Under Control


What do you mean by the "demise of software?"

Software will not go away. The phrase "demise of software" simply means that the bloom is off the rose. Software mystery and magic will soon disappear from the terrain of intellectual investigation. The same thing happened not the many years ago when the electric motor labs were dismantled. In the 1800's motors were imbued with sense of wonder, and vise-presidents concerned with standards, central single motors, or distributed power were the rage.

Electric motors have not gone away. And neither have candles or horses. But our intellectual fascination with them as unexplainable objects is not as close to the surface as it once was. We can expect that in 20 years, the care and feeding of software will be such that it won't need to be extensively taught in the universities.

Talk about manufacturing at the point of consumption

Historically, carbon units (humans) have located manufacturing efforts at the point of raw material - smelters at ore deposits, refining at oil fields, and pottery kilns near sources of clay. Large manufacturing facilities have been located based on labor availability considerations. Location at the source, not at the point of need, has been the paradigm.

Recently, in the paleontological sense, our society has become consumption constrained, as opposed to production constrained. As a result, how we think about production and consumption will change. We must locate innovative replication facilities of one unit with zero defects. Zero inventory is the result. Enabling technologies are desktop manufacturing and the Internet.

In fact, teleoperations will allow companies to ship a virtual product - i.e., the information needed to manufacture - rather than the real one.

Talking this idea to its limits, strawberries will be brown in the supermarket, automobiles assembled at the dealer, and perfect-fit jeans sewn at the clothier. This may seem farfetched at this point, but the trend is clear. Desktop publishing , Turbotax, and L.L.Bean are all examples of changes being wrought in the wresting process.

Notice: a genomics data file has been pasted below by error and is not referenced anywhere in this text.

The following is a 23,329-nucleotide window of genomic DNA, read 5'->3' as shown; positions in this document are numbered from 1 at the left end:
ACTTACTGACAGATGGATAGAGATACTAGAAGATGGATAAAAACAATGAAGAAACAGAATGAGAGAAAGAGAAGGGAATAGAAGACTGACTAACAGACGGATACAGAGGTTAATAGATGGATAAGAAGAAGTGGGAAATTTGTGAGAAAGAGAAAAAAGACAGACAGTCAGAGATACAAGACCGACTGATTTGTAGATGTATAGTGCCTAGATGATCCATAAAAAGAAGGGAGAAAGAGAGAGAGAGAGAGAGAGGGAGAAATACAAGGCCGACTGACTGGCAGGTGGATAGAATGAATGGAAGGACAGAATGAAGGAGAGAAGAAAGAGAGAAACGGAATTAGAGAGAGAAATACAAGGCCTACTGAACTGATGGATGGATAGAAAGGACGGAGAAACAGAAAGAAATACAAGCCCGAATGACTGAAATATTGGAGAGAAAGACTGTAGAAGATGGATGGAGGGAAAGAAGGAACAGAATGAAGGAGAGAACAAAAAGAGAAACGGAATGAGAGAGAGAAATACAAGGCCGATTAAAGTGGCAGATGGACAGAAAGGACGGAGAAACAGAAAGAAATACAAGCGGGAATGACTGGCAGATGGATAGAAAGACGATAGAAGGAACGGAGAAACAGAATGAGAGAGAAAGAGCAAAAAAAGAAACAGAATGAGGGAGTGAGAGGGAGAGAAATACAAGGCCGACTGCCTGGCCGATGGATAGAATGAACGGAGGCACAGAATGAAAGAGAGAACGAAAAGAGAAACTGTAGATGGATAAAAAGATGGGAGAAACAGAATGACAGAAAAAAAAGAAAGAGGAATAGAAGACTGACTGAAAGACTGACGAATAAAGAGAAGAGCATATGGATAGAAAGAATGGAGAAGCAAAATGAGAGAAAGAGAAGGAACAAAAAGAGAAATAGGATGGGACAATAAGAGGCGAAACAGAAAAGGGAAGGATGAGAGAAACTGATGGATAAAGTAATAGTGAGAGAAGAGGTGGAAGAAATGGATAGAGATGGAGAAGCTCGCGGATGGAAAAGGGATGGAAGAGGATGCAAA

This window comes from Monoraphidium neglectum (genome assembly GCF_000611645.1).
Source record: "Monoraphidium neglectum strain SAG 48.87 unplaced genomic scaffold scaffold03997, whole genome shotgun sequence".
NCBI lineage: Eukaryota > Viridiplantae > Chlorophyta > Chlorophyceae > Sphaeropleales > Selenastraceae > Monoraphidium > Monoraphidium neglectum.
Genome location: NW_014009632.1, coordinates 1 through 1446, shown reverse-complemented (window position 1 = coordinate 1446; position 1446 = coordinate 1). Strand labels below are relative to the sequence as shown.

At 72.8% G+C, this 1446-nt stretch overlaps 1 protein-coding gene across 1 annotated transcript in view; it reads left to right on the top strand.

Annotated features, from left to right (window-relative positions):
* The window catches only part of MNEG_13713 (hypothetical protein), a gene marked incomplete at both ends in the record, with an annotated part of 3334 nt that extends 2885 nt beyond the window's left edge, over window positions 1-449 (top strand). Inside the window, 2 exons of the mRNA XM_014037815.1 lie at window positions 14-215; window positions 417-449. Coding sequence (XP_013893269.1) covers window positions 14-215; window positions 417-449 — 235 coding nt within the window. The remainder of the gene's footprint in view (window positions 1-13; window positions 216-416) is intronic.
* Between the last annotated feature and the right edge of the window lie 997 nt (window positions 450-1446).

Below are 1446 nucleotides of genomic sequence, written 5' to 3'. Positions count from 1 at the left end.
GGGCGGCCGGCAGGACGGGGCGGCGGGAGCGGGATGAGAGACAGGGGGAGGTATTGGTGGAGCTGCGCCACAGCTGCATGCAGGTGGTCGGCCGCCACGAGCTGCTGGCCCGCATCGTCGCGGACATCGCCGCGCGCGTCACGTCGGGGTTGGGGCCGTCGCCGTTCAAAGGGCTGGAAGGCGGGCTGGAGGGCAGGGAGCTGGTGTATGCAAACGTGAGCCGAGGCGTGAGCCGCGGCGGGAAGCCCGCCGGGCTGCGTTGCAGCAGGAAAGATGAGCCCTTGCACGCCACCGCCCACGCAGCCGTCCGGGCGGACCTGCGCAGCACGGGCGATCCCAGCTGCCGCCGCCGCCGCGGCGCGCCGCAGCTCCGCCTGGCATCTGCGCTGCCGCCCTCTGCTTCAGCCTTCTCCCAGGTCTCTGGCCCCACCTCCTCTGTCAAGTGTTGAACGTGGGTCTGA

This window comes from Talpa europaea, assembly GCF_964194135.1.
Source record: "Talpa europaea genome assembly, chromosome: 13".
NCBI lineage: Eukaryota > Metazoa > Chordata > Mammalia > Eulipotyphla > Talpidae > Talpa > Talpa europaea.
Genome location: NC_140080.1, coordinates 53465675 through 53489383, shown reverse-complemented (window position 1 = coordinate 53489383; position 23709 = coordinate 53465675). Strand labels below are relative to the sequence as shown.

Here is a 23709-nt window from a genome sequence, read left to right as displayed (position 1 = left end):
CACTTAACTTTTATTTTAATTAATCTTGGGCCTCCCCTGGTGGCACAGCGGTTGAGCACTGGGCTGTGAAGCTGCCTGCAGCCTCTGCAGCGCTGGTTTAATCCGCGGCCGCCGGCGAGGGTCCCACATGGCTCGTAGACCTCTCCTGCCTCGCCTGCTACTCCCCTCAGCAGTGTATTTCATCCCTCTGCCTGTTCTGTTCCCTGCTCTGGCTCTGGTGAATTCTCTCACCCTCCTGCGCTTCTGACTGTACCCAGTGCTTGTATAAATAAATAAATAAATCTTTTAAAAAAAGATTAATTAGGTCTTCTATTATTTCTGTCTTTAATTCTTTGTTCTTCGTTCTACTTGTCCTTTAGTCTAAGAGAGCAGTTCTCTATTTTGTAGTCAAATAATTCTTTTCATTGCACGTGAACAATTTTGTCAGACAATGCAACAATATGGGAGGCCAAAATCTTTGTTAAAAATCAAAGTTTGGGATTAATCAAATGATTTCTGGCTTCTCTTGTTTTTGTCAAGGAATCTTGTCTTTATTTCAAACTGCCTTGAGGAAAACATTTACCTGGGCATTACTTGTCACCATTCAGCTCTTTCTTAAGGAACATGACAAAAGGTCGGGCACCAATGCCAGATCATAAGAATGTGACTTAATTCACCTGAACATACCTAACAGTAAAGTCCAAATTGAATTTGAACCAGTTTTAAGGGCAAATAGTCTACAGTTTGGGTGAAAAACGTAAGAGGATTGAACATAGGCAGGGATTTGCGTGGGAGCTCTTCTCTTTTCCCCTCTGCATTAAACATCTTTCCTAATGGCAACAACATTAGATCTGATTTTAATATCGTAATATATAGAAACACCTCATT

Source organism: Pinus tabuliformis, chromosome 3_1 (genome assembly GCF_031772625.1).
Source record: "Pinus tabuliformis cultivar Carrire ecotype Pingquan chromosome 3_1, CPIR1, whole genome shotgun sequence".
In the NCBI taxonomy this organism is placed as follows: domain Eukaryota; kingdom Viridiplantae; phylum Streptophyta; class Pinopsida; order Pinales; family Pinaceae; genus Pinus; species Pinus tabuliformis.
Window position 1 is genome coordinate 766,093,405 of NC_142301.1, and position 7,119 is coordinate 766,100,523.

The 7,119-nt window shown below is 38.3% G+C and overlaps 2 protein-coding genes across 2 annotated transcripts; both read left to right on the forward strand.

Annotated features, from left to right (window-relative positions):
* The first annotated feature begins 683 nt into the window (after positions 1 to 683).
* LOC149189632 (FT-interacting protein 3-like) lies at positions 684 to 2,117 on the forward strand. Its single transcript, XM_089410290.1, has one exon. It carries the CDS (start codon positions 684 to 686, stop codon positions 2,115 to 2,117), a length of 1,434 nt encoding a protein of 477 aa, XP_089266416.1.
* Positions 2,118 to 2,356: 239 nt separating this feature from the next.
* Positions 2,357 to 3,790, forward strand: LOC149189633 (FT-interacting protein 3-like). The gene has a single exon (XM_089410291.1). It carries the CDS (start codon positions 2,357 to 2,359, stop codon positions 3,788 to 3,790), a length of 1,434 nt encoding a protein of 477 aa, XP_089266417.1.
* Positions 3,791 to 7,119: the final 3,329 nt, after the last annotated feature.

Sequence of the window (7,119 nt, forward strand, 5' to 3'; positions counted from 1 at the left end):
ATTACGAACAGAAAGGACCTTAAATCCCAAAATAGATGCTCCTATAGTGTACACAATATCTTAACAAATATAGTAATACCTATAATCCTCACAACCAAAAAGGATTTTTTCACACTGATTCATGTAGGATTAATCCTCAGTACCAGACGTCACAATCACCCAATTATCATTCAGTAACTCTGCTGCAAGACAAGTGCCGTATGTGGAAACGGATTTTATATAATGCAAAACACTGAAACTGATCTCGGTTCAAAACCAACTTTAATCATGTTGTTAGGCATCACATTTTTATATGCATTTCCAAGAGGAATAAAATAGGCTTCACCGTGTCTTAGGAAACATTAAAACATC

The manufacturer of the next millennium will either have distributed physical facilities at point of consumption or make extensive use of specialized express services. Assembly performance at the airport or trucking warehouse will become commonplace. Product design will in large part be governed by replication and distribution considerations. Even pharmaceuticals will be tailored to the individual. THe automated drugstore will arrive hard on the heels of the World Wide Web.

The term bandwidth seems to mean different things to different people.

Once many humans learned to read and write, the oral tradition of the great memorizers was replaced by the medium of pen and paper, offering greater flexibility in design. The publishing industry perfected distribution via high-speed physical conveyances, so great was the need for information.

Now, electronically, it takes but seconds to send a page from one side of the nation to the other. The rate at which you can transmit the page, however, is determined by bandwidth. The number of letters per minute, the number of bits per hour, or the numbers of cycles per second, are all mechanisms of bandwidth.

We can decode, calculate, word process, and work in color over long distances. Computers now have, for all intents and purposes, infinite capacity. The wire connecting the two computers, however, is narrow and constrictive. It cannot transmit all the codes in one computer to another computer in less than an hour or two.

We can expect in the near future that there will be an 100 times increase in the channel width among computers worldwide. This will eliminate all the electronic hesitation and puts the lag in communications back where it belongs... in our own heads.

Still greater changes are in store for software, manufacturing, and communications over the next several decades. THe winners will be those who embrace what's staring us in the face. Good luck.

As appeared in Manufacturing Systems Magazine April 1996 Page 104

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